So, in a way, if it aims to minimise its defeat and does so intelligently, the ALP is most rational in throwing an enormous effort into Ashgrove. Ignore the increasingly ubiquitous robo-polls. If there’s a credible Galaxy or Newspoll during the campaign showing that Newman is in real doubt in Ashgrove, then the entire election dynamic shifts.
If, for example, he is in the low 40s and Jones approaching 40, it could be reasonably assumed that given the effects of optional preferential voting and the huge field of candidates (with One Nation being the latest hat thrown into the ring), Jones would be favoured to have a good chance of re-election.
That event would then give flesh to claims that Newman is a stalking horse for parliamentary leader Jeff Seeney, or indeed former leader Lawrence Springborg or the ambitious shadow treasurer Tim Nicholls. If this were to transpire, then the sole issue of the campaign, particularly when the LNP is running a small target strategy, would be its leadership.
And the ALP has improved its vote markedly when LNP disunity has come to dominate campaigns in the past.
The LNP should be worried — now — that there’s talk around of Newman having a fallback strategy of forcing a byelection somewhere if his party wins, but he loses.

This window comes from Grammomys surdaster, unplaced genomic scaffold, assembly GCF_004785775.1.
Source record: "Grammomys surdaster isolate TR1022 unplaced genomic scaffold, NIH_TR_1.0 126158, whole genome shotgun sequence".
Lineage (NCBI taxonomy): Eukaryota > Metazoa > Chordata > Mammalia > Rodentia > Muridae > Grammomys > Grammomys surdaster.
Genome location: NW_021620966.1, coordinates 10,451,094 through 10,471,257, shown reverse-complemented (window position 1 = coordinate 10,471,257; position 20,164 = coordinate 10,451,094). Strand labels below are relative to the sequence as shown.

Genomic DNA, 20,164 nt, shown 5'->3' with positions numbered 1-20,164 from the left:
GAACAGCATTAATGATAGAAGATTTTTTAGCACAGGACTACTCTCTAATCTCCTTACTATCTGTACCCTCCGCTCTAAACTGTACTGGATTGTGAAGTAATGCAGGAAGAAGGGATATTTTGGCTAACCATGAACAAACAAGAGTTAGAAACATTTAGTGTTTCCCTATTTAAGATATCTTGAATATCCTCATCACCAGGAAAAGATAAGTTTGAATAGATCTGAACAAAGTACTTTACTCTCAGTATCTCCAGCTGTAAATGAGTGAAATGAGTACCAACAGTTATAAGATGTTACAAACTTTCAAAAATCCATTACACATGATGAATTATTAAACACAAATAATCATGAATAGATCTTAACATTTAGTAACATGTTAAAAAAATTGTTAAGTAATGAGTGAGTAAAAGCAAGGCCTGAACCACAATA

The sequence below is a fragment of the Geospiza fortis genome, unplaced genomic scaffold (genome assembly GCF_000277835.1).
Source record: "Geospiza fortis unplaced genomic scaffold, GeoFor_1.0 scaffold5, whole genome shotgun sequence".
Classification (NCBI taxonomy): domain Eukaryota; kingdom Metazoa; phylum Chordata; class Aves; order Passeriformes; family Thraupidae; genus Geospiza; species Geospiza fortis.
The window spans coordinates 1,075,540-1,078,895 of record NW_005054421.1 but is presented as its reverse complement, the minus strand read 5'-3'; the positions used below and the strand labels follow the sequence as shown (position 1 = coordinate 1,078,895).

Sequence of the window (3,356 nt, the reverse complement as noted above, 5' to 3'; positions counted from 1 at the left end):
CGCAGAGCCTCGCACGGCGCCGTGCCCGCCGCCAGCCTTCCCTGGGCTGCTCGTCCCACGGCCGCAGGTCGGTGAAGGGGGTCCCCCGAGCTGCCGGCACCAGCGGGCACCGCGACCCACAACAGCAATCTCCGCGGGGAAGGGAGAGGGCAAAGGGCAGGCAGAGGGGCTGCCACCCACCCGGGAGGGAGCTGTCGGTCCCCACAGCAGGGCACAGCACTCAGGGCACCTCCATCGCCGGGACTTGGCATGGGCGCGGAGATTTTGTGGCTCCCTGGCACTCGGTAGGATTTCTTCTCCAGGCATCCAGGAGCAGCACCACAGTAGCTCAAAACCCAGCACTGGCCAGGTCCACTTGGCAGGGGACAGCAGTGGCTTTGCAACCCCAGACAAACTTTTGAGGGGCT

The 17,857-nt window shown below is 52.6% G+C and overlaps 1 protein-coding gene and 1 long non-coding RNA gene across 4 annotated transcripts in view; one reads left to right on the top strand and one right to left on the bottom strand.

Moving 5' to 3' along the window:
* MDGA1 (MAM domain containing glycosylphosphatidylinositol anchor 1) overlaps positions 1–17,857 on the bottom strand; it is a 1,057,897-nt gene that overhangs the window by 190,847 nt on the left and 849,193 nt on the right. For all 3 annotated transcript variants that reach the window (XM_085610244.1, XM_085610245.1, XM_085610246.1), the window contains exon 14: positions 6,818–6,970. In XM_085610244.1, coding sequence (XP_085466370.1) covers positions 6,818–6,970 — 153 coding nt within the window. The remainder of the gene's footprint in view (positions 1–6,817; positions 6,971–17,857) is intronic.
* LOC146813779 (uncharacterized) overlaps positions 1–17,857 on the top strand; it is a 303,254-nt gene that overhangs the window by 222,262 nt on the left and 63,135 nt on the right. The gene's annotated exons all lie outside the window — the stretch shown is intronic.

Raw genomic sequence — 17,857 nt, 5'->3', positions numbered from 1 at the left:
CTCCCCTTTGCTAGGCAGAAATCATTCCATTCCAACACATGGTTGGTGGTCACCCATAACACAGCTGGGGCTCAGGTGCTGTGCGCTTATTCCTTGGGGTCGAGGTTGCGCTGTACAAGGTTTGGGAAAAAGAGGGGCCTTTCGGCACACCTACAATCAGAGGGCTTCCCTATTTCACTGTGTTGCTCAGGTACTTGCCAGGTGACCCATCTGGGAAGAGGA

Similarly, and again because the “Can Do” strategy is negative and predicated on a large win, the issues agenda has the potential to spin out of its control. On coal seam gas, for instance, the ALP will run on its contribution to jobs, the Premier’s plan to put half the proceeds of royalties into an education fund, and the government’s claims that its regulatory framework is appropriate. The Greens and Bob Katter will both be highlighting the dangers of CSG exploitation. Newman faces a difficult task in fudging this one, because much of his base effectively agrees with the Greens and Katter. If this issue eats up a week of the campaign, then things may get very interesting indeed.
Queensland elections are always subject to quite different trends in distinct regions, across a state with the most dispersed population and a huge geographical extent. Had John-Paul Langbroek remained leader, he’d have been able to take his own safe seat for granted and to maximise his campaign presence where needed, but Newman faces the real risk of being pinned down in Ashgrove. If he is pushed somewhat closer to the issues agenda in inner Brisbane and further away from the issues of, say, Cloncurry, then the LNP’s ability to sing from the same song sheet in Mitchelton and Mt Isa will be diminished.
How locals in Ashgrove will react to an almost unimaginable frenzy of campaigning and their local LNP candidate being followed everywhere by a media pack (and probably tripping over Kevin Rudd campaigning for Kate Jones) is also quite the factor. Ashgrove will no doubt break every record for dollars spent per voter in an Australian seat.
So the most salient question in Queensland this year might not be who will win the election, but what effect the perception of who is winning in Ashgrove will have on the election in the rest of the state.
It will be fascinating.
*This article was originally published at Larvatus Prodeo